WELCOME TO MALMö Divider Image

Malmö is arguably the most international city in Sweden with its large and varied immigrant population and its proximity to and connectivity with neighboring Denmark. Sweden's third largest city has made an amazing shift in recent years from a run-down shipbuilding town to a modern, green and design-oriented city. The nature of this shift attracts many business travelers, but there is plenty of culture, activity and nightlife for after hours play, and tourists will have a surprisingly busy schedule too. Malmö is hosting the Eurovision song contest 2013. Accommodation in apartments for Eurovision Song Contest can be found in the apartment list below.


People have inhabited the sound region between Sweden and Denmark since ice connected the two countries. Malmö has a rich Viking history. Medieval sea-farers set off from this port to all over Northern Europe. Fishing and shipbuilding were the consistent basis for Malmö's existence throughout its history.

The southern part of Scandinavia endured hundreds of years of heavy fighting between the Swedes and the Danes and because of its convenient location, Malmö was built up as a city for both sides. Its fortress was built in 1434 and still stands today as the Malmöhus.

The 18th century was difficult for most of Northern Europe with wars and plague, and Malmö almost dwindled into obscurity by the end of it. But the arrival of the train and the industrialization of shipbuilding in the 19th century propelled Malmö into the future and the population grew rapidly. It is the third largest city in Sweden.

In the past decade, the Öresund Bridge was built as was the newly-iconic Turning Torso building, resulting in a complete face-lift for Malmö. The city's fascinating past remains evident in its beautiful architecture, representing 700 years of history, and rapid but thoughtful development now characterize the city.

Location and size

Malmö is located nearly at the southern tip of Sweden and is connected to Denmark via the Öresund Bridge, which some say reinforces the notion that Malmö looks more to Copenhagen for its cultural identity that to Stockholm. It has several kilometers of some of the cleanest beaches in Europe.


Sweden's third largest city is home to close to 300,000 people and has the most ethnically diverse population in the country.


Malmö's citizens speak over 100 different languages, but Swedish is the official language and the most common. There are many Danish speakers as well followed by speakers of Central European and Middle Eastern languages.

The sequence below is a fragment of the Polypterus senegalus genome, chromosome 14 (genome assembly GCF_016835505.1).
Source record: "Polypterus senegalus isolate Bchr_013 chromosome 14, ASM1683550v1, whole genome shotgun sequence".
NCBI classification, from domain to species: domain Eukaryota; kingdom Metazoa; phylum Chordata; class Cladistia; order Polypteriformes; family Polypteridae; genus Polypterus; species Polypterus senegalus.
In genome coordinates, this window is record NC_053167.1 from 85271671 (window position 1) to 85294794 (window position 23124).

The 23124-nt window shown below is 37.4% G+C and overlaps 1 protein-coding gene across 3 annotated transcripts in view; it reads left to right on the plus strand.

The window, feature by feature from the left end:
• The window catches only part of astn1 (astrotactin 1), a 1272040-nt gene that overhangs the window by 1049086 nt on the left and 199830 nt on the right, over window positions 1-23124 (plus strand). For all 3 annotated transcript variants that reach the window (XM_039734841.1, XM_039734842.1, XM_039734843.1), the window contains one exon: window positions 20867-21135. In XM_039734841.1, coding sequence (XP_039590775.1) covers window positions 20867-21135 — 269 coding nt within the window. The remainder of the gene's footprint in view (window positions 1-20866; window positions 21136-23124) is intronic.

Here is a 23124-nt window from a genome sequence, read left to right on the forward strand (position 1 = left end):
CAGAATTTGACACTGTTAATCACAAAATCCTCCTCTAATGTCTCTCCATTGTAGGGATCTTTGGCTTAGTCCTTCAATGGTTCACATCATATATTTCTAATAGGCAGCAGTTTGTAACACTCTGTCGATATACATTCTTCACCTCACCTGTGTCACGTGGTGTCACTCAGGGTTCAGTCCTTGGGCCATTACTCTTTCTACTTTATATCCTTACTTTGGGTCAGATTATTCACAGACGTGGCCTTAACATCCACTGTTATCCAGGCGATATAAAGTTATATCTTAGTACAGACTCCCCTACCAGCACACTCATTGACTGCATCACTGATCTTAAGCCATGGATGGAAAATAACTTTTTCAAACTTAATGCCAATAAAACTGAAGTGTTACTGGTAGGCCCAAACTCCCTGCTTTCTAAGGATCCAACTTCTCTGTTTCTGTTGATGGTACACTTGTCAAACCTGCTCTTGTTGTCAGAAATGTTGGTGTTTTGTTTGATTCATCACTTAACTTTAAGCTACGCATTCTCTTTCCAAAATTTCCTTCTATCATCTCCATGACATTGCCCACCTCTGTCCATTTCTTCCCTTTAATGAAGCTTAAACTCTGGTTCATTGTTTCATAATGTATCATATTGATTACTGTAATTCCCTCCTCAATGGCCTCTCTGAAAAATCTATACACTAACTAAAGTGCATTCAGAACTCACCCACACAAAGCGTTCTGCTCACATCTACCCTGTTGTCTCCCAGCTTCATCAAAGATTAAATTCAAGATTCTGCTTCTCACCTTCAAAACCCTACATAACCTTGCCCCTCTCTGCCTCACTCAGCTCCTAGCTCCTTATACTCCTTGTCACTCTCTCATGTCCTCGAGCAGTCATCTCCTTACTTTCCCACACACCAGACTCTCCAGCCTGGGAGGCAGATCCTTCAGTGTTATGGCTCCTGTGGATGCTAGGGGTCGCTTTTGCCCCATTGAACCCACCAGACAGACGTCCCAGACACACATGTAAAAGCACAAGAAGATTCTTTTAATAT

General characteristics of the locals

With over a quarter of its population foreign-born, it is difficult to characterize the people of Malmö as anything other than excitingly diverse. Living side-by-side with Swedes and Danes are Iraqis, Poles, Serbians, Lebanese, Croatians, Hungarians and hundreds more, which gives the city quite a different feel from the rest of Sweden.

City tours

During the summer, it is very popular to take a short tour by "Rundan" boat through the canals of Malmö for an orientation of the city. The tours are conducted in Swedish, German and English. Bus tours are also available. Tourist information is located at the central train station.


Malmöhus: This castle originally dates back to 1434, but the building that presently stands is what was rebuilt in the 1530s after the original was demolished. It is one of the best examples of a Renaissance castle in Europe and is open as a museum in its fully restored state. The castle and its nearby buildings host the Malmö Museum complex including an aquarium, the Malmö Art Museum and the Maritime Technology House.

Cog Museum: It's easy to see the Cog Museum bobbing in the harbor. It consists of two replicas of medieval wooden sailing vessels in a small medieval-style quay within the harbor.

Malmö Art Gallery (Malmö Konsthall): The gallery opened in 1975 and showcases contemporary art from all over Scandinavia and the world in an open well-lit space.


Form Design Center: The Form Design Center is a working space where the latest creations of form and function are designed. It's open to the public and has several exhibitions during the year of furniture, handicrafts, architecture and industrial design. The gift shop is an excellent place to pick up a truly Scandinavian souvenir and the café features current design magazines to peruse while you snack.

Turning Torso: The Turning Torso tower is visible from anywhere in the city and throughout most of the region and is a powerful symbol of the new Malmö. It was designed by a Spanish architect and inspired by a sculpture. It is a residential building with no access to the public, and while it is best appreciated from a ways away, the grounds around the building are quite nice and it is worth exploring the new area where it is located.